I was reading the papers yesterday and in Style mag, I came across a tiny mention of something called The Mug Diet. Their synopsis; ‘if it doesn’t fit in a mug, don’t eat it.’ Sorry, is this actually a thing? Is anyone really doing this? A quick google determined that yes, yes it is – and yes they are.
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What is the Mug Diet?
Depending in where you look it’s called things like The Coffee Cup Diet, The One-Cup Diet or The Styrofoam Cup Diet and the basic premise is that your meals should include only as much food that fits in a mug/cup.
There is also a Korean version which is being recommended by a K-Pop girl band called The Paper Cup diet; this sees you eating a small cup of rice, one of fruit and one of ‘side dishes’ for each meal.
My first thought was ‘this is insane’ (cue a bad ‘you’d have to be a mug to try it’ joke) but analysing it a bit more closely it has a few merits…
Pros of the Mug Diet
1) It’s Not Actually Done Every Day
On the Styrofoam Cup Diet, you actually only diet every other day – which is shaping up to be THE newest way to slim.
It’s easy to stick to, confuses your metabolism and may be healthier than dieting every day.
If you want to read more about the science of why dieting every other day, is good for health, check out this book by one of the leading scientists researching its health effects.
2) It Reduces Portion Size
I was once told by a trainer that you should only eat as much food at a meal that can fit in two cupped hands. That’s a bit more than fits in a coffee mug just a different way of measuring it.
Trying to just eat what fits in a Styrofoam or paper cup is a little too small in my opinion (although admittedly I’m not a dietitian).
3) You Would Have to Eat Mostly Fresh Foods.
Trying to cram a Whopper into a coffee mug is not going to work, so you’ll be restricted to liquids, foods you can chop, or that come in small sizes like cereal, rice, oats and pasta.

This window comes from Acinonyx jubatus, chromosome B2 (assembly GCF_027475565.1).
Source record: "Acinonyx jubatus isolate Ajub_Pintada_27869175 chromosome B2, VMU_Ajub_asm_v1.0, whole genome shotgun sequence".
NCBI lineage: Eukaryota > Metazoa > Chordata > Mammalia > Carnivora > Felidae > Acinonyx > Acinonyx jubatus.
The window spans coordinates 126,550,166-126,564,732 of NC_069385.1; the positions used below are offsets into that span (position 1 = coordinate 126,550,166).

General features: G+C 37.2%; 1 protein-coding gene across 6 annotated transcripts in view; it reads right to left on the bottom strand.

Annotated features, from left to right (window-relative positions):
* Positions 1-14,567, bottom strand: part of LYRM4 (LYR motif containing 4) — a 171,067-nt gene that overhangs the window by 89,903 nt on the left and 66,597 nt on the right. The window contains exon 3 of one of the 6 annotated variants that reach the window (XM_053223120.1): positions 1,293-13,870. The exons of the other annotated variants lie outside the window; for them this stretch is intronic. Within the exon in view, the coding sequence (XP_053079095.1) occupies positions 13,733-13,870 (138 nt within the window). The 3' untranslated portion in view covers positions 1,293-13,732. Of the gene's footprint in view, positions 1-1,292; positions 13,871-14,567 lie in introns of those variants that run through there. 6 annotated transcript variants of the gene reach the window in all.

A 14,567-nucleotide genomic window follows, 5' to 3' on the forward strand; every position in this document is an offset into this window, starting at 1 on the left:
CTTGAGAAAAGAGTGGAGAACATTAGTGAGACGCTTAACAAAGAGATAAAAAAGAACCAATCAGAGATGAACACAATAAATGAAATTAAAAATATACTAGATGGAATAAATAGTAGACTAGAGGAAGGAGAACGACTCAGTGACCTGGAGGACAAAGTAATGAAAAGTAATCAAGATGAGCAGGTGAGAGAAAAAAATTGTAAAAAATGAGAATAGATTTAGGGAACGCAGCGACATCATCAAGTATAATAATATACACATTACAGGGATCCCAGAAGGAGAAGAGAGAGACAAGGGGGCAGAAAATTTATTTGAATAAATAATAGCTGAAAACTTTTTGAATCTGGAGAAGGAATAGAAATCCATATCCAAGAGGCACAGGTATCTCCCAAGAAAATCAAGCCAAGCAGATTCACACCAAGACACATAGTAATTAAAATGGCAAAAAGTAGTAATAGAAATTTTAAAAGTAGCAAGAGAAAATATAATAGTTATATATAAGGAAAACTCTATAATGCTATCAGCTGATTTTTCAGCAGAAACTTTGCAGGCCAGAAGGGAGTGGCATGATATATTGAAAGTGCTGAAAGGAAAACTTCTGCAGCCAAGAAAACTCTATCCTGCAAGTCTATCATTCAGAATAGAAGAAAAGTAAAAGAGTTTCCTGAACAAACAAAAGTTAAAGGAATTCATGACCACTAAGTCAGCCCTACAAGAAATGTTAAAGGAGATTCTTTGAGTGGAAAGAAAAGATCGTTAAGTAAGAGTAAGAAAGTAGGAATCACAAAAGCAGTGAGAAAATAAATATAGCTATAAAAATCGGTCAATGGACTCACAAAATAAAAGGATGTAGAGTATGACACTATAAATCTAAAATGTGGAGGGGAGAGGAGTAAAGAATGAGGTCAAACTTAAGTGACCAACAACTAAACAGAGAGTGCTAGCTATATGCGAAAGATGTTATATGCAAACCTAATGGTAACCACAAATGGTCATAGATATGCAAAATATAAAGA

4) It’s a Good Way to Trick Your Brain.
I already serve my evening snack in a teacup as it looks like loads when in fact it’s just 3tbsp of yoghurt and some berries. I’d serve far more if I put it in a bowl.
The Cons of the Mug Diet
There’s also some pretty big negatives though…
1) What’s Not Going in the Cup?
I can see fruit and vegetables being squeezed out of a lot of people’s diets as they focus on cramming carbs or protein into their cup.
Also, even if you do fill say, half the mug with fruit or vegetables at each meal or snack, you’re still probably not going to meet your five portions of fruit/veg a day – and you definitely won’t exceed them.
2) Most People Won’t Eat Often Enough.
To feel anywhere near satisfied, or get anywhere near enough nutrients, you’ll have to eat 5-6 times a day with this approach (this is explained in the Styrofoam plan) which can be tricky to do in a balanced way if you’re not super-organised or at home all day.
Eat less than that and you’re not dieting you’re starving yourself.
3) What Is Going in the Cup
You can still cram a lot of calories of bad food into a mug if you try – I cite ice cream, sugary cereals, anything with whipped cream and liquidised Mars Bars as exhibits A, B, C and D.
4) People Aren’t Going to Read the Rules.
In the same way that Atkins got massively misinterpreted to ‘eat endlesss bacon and eggs in lard’, I can see the Mug Diet rules being misinterpreted too.
People will just see ‘eat what fits in a mug’.
Ergo, they’ll diet every day, they’ll only eat three times a day and they’ll just cram any old rubbish into a cup rather than focusing on fresh food and nutrients.
Oh, and whoever manages the Korean pop band needs a slapping for letting them publicise their plan – it looks seriously dodgy, especially as most of the people following that one are likely to be teenage girls.
There’s barely any protein (unless you have it as a side), no calcium, no iron and it’s a recipe for problems. Avoid. Avoid. Avoid.
So, would I do a Cup Diet – erm, no. As I said, I like using a cup to serve desserts as I serve smaller portions, but for meals? No – I like food far too much for that.
Who is The Wellness Nerd?
My name is Helen Foster, and I’m a health journalist and wellness author. Publications I’ve written for include Women’s Health, Reader’s Digest, Body and Soul, Good Health at the Daily Mail, and more. I have also written 16 books on health and nutrition.